Occupancy Categories With an Emphasis on I and II
 
 

Wind and snow loads typically have the greatest impact on truss design, therefore classifying the way a building is being used into categories is very important; the more people are at potential risk to be harmed due to failure of a building (mainly due to wind, snow, and natural disasters), the more important it is to consider which category should be used for the trusses for that building.

 

 

“Buildings and other structures shall be classified, based on the nature of occupancy, for the purpose of applying flood, wind, snow, earthquake and ice provisions. The categories range from I to IV, where category I represents buildings and other structures with a low hazard to human life in the event of failure and category IV represents essential facilities.
 

The classification for each independent structural system of a multiple use building/structural system of a multiple use shall be that of the highest usage group in any part of the building or other structure that is dependent on that basic structural system.” (ASCE 7-05 section 1.5) 

Category I is intended for buildings where there’s no human occupancy, and if so, only for a very short time, mainly just long enough to store things or to tend to livestock. Category I is for buildings used for storage of non-hazardous materials and if they are hazardous materials, they pose no threat to the general public. Examples are agricultural facilities, certain temporary facilities, and minor storage facilities.
 
Category III is intended for “buildings that represent a substantial hazard to human life in the event of failure.” These include buildings where more than 300 people congregate, day care facilities with a human capacity of more than 150, schools with  a human capacity of more than 250, colleges or adult education facilities with a human capacity greater than 500, health care facilities with 50 or more resident patients (health care facilities without surgery and emergency treatment taking place), jails and detention facilities, power generating stations and other public utility facilities not included in Category IV. Also, buildings containing hazardous materials, such as fuels, hazardous chemicals, hazardous waste or explosives – sufficient enough quantities to be a danger to the public if released.
 

Category IV Buildings are for essential facilities; these buildings include hospitals and other health care facilities where surgery and/or emergency treatment is available, water storage and ancillary buildings, fire, rescue, ambulance, and police stations and garages, designated earthquake, hurricane, or other emergency shelters - basically all buildings critical for emergencies and defense. Also, buildings containing extremely hazardous materials – where the quantity of the material(s) exceeds a threshold quantity established by the authority having jurisdiction – should be analyzed with Category IV. (ASCE 7-05)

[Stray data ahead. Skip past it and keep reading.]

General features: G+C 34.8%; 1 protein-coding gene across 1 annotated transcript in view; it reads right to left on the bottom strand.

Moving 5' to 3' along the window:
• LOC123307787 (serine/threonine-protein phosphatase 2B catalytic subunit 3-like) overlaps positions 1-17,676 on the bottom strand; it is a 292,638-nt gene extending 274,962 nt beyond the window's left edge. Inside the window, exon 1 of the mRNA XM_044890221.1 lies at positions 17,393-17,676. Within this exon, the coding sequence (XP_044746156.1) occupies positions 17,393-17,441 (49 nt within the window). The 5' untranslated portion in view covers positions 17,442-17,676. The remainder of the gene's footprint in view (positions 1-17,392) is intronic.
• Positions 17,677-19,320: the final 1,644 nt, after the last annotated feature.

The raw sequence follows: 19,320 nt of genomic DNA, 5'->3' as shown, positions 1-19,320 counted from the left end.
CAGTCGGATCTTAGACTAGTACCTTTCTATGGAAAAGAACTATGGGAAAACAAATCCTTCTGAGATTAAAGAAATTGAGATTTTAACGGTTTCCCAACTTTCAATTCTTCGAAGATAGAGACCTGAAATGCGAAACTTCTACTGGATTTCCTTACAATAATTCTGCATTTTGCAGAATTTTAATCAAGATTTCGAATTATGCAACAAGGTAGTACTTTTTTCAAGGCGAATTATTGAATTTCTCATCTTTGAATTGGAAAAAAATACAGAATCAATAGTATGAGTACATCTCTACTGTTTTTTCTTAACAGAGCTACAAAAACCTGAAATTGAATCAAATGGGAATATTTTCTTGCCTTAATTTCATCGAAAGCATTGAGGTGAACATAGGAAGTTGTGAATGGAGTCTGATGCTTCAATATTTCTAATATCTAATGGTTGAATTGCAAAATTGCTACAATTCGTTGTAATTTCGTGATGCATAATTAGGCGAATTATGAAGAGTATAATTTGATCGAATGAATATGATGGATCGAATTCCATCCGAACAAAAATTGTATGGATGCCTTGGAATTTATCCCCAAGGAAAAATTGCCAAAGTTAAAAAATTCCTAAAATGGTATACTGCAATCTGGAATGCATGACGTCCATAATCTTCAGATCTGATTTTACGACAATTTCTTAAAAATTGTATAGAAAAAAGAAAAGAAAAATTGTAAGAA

Category II is the most commonly used – it is for all buildings other than those listed in Category I, III, and IV.  Most residential buildings will be ran Category II. Also, “buildings containing hazardous materials are eligible for Category II if it can be demonstrated to the authority having jurisdiction that the hazardous material poses no threat to the general public”. (ASCE -7-05)
 
There are many factors that go into the equations for the wind and snow loads applied to a truss. It is important to note that as the categories increase, one of those factors (the importance factor [I]) increases as well, resulting in more conservative wind and snow loading being applied to the truss design. For Category I, the importance factor is less than 1.0 (for both wind and snow), where as for Category II the importance factor is 1.0 (for both wind and snow); therefore, the wind and snow loading will be less conservative or the same for category I and II, respectively. Once you have Category III and IV, the importance factor is over 1 for both wind and snow, causing the wind and snow loads to be increased.
 

A barn for livestock would be an example of a Category I building, since it’s just storage for animals. A horse riding arena, for example, should be Category II, since it’s a building that has the potential for many people to occupy it for activities, therefore there’s more potential for people to get hurt in the event of structural failure. In some cases it may be a judgment call whether to use category I vs. category II, but if the intended use of a building is for a people to use the building for anything more than storage, even if it will not actually be used a lot, it should be category II, simply because it has the potential to be used for activities where people will be present for an extended period of time.

 
It is the building designer’s responsibility to specify which category to use, and the truss company will take on that risk if they make that decision themselves. MiTek/Robbins’ position on which category should be used is that we leave it up to the customer to use the category the building designer specified, especially since we usually don’t know what type of building a truss will be used for. If the truss has a label that clearly states it’s a horse riding arena, for example, we would know that it should probably be analyzed using category II instead of I and advise the customer on it. If a truss design is designated to be analyzed with category I, we would assume it’s probably a barn or storage facility. There may be a gray area on when to analyze a truss design using category I vs. category II, and that is another reason why it is MiTek/Robbins' position that a truss company should use the category specified by the building designer, and not make that decision on their own to avoid taking on that risk.
 
 

 

 
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